3. Pack Size The pack size describes the quantity and weight of the container being labeled.
  4. Date –  This is the date that the product is either packaged and harvested on or the best by date. 
  5. Country of OriginThis tells the country where the product was grown, or originated from (i.e. Product of USA).
  6. Distribution InformationAll of the information from where the product was packaged and shipped from is printed here. This can include the company name, street address, city, and state.
  7. PTI Voice Pick CodeThe Voice Pick Code combines the GTIN, Lot Number, and pack date to form a 16-digit code number. The code is divided into a smaller two-digit number and a larger two-digit number printed on the bottom right corner on the label.

Label Application Types

Since PTI labels are used for fresh produce, there are several application types to consider. As produce is picked and packed for movement and shipping, they are put into different containers, from cases to boxes to pallets. This also means that label size can be affected as they will vary depending on the type of container the product is placed in.

  • Reusable Plastic Container (RPC) – Because they are manufactured for repeated use, RPCs utilize labels with a certified adhesive and substrate that peel off easily. These labels, called IFCO labels, are made to meet requirements from the food industry before they are applied to RPCs. During the wash process, IFCO labels dissolve off of the reusable containers, leaving a clean surface for new labels to be applied.
  • Polypropylene PTI Labels – These can be used to prevent errors caused by paper material, such as wrinkling due to humidity. Issues like this can cause the label to be unusable.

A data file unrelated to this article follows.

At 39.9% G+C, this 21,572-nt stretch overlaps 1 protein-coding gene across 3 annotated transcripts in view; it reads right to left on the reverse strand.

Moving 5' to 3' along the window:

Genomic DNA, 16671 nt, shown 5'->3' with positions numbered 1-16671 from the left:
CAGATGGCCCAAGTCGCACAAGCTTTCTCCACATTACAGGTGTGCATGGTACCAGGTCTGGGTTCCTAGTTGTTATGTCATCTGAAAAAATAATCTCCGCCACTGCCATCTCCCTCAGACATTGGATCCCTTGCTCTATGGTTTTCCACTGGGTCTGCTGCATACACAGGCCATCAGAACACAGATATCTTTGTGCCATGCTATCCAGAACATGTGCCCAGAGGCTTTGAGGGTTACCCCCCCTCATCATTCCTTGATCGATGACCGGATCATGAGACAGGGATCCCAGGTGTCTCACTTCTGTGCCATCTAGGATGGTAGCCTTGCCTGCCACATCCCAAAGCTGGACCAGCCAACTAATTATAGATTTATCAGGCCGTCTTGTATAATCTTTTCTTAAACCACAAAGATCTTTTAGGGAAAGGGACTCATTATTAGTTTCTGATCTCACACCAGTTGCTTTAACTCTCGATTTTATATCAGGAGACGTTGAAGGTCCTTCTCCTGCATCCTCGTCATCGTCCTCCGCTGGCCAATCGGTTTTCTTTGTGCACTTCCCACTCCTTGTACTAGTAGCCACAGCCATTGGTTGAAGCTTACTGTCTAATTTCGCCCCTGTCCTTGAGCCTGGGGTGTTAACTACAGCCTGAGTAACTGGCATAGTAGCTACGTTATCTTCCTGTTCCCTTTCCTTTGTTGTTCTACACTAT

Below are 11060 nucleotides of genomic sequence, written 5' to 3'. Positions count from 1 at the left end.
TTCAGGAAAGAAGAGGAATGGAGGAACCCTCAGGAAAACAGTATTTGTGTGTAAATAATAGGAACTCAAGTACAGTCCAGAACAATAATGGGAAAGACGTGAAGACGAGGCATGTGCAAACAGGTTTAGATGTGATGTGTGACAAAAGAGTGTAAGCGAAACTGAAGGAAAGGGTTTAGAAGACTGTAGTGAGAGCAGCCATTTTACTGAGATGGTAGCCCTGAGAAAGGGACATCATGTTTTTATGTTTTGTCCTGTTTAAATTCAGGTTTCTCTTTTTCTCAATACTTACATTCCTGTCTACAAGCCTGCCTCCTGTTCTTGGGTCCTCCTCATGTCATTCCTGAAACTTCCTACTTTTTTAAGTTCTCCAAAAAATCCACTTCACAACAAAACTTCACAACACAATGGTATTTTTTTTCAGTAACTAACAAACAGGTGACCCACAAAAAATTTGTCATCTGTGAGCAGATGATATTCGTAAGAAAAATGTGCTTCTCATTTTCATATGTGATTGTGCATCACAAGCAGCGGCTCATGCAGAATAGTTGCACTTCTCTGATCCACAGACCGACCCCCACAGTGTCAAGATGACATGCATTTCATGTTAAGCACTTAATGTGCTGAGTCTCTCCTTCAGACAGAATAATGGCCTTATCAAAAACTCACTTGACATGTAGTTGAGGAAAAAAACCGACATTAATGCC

• Disposable Cases – Cardboard or corrugated boxes fall into this category. Labels with a standard label adhesive, like general-purpose, can be used here as the containers will be discarded after use.
  • Hybrid Pallet – These labels combine barcodes and human-readable text and must be printed on a minimum size of a 4×6 thermal label. Like the name says, they are applied to outbound shipping pallets to identify the entire contents being shipped.
  • Corner Labels – Corner labels are large enough to span two sides of a box or pallet for more visibility. They can be used to describe multiple items within one case. Hybrid labels can also be corner labels.


PTI labels are applied to wooden crates

Because of the multiple environments PTI labels endure as well as the varying containers they are applied to, a durable label material, like polypropylene, would be the best choice for printing them on. This will also help prevent scratching, smudging, and fading, and enable barcodes to be easily scanned at each junction within the supply chain.